Guerrilla marketing is a marketing and advertising technique that uses unconventional methods and techniques to promote a product, service and/or organization.
Guerrilla marketing relies on unique and unorthodox practices to gain prospective customers' attention and interest. It is typically interactive in nature and tends to be less costly than typical marketing tactics.
Guerrilla marketing is inspired by guerrilla warfare, in which one side in an armed conflict employs unusual tactics to gain a strategic edge over its rivals.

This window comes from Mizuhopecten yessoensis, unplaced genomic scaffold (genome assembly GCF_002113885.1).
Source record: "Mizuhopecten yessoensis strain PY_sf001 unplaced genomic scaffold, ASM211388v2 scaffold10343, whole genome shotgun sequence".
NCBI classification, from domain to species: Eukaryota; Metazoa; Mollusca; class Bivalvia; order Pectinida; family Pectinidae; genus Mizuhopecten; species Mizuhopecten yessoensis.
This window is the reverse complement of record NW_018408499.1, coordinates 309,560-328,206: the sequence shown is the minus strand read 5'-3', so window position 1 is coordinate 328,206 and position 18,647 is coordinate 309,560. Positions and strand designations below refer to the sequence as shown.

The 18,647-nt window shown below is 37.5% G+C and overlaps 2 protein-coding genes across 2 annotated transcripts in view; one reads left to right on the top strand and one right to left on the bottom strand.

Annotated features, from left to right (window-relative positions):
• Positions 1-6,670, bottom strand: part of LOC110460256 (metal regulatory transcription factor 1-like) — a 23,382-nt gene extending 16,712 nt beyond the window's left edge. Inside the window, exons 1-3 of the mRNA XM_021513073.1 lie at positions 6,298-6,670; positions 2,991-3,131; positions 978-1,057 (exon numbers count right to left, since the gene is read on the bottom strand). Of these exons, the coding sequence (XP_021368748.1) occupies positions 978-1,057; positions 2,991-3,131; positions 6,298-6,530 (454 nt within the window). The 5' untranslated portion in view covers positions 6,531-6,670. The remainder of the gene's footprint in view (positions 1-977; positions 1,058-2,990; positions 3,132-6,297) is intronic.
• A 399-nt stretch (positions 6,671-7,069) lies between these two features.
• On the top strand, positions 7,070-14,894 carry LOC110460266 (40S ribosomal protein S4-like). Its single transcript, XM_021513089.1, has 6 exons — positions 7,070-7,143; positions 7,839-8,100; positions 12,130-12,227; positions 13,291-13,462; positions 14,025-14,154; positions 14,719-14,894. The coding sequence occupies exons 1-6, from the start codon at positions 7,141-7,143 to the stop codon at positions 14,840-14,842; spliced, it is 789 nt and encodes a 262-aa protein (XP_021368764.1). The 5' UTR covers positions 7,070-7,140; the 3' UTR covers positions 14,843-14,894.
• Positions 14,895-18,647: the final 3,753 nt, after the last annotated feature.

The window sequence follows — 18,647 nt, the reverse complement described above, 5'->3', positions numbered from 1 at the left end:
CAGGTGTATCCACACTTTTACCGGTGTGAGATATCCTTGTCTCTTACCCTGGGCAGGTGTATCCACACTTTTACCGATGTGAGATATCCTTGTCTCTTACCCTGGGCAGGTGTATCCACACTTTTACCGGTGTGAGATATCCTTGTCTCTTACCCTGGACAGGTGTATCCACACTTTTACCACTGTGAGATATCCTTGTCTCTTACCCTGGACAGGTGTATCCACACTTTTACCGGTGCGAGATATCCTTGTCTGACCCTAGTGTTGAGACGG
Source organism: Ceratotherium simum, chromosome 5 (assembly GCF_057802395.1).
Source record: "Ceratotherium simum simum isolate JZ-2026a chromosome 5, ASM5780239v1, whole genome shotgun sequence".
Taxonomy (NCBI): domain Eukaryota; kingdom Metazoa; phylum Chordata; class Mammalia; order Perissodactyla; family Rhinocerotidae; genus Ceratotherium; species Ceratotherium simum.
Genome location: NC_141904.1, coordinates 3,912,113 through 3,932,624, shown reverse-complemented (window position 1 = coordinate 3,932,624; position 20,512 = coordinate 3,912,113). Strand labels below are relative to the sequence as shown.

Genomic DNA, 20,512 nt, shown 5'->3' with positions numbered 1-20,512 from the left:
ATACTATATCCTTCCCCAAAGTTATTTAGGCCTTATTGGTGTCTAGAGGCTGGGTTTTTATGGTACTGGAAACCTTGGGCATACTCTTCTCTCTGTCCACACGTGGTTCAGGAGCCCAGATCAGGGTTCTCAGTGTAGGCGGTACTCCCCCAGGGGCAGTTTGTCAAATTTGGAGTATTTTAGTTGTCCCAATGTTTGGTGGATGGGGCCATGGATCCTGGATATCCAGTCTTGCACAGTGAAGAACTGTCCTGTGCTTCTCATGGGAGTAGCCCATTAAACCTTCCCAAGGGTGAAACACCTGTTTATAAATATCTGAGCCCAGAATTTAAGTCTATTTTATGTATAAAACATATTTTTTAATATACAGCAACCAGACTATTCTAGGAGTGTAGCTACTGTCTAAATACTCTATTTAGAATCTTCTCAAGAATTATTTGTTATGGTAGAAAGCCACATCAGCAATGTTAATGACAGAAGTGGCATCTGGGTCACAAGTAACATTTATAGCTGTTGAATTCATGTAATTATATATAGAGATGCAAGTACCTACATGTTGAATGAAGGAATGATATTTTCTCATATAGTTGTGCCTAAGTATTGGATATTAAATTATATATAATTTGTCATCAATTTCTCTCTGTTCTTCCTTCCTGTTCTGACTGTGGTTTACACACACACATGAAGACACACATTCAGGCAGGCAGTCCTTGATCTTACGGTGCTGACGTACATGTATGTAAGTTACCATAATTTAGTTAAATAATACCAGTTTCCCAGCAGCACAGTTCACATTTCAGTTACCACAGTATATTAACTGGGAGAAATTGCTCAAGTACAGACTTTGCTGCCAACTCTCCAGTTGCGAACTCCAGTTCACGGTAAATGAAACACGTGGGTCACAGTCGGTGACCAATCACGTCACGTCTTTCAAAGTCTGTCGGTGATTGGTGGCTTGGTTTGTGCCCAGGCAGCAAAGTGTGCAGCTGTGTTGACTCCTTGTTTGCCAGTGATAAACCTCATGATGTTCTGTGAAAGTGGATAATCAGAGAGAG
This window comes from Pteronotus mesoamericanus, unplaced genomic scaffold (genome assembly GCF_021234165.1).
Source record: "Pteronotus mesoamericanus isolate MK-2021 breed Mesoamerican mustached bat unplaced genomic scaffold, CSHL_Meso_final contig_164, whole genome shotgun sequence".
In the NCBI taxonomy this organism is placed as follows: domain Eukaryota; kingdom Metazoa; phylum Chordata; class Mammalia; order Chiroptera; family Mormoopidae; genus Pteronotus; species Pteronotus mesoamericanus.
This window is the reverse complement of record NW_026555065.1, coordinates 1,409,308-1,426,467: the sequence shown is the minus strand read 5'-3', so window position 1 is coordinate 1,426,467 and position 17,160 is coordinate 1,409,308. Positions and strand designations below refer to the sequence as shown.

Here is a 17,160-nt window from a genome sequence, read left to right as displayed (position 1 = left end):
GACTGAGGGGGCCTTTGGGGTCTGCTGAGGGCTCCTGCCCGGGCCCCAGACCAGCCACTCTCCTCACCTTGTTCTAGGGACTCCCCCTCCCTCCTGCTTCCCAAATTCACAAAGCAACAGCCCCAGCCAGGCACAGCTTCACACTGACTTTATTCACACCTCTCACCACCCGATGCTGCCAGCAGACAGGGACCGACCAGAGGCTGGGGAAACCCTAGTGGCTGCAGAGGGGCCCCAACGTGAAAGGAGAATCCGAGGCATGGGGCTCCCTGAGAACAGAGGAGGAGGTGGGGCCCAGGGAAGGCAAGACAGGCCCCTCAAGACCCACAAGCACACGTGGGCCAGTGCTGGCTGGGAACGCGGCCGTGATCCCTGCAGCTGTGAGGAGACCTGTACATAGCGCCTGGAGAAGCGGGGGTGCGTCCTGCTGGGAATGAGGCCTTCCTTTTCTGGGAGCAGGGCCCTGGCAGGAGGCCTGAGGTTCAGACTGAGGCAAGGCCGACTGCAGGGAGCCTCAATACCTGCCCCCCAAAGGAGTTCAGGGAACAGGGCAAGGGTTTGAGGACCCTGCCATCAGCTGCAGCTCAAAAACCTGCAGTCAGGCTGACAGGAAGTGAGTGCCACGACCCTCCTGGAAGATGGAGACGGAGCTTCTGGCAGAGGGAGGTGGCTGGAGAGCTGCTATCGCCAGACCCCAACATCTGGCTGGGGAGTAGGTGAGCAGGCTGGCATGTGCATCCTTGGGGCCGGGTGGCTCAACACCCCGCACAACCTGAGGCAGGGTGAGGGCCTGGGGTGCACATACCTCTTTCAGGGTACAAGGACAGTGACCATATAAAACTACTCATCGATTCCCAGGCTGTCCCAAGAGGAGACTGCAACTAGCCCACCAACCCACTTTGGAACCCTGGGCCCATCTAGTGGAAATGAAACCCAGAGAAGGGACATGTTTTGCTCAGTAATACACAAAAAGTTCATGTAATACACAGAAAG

Guerrilla marketing depends on unexpected techniques to catch potential customers' attention. The primary objective of this type of marketing is to gain the maximum exposure and revenue with the least amount of resources. For example, UNICEF promoted an awareness campaign about the issue of water quality in some developing countries by setting up a vending machine that sold dirty water in New York City. By providing thirsty pedestrians with bottles filled with water that appeared to be dirty and was labeled with water-borne diseases such as cholera, malaria and typhoid, UNICEF got its message across to people who may take the availability of clean water for granted. This simple stunt got people's - and the media's - attention.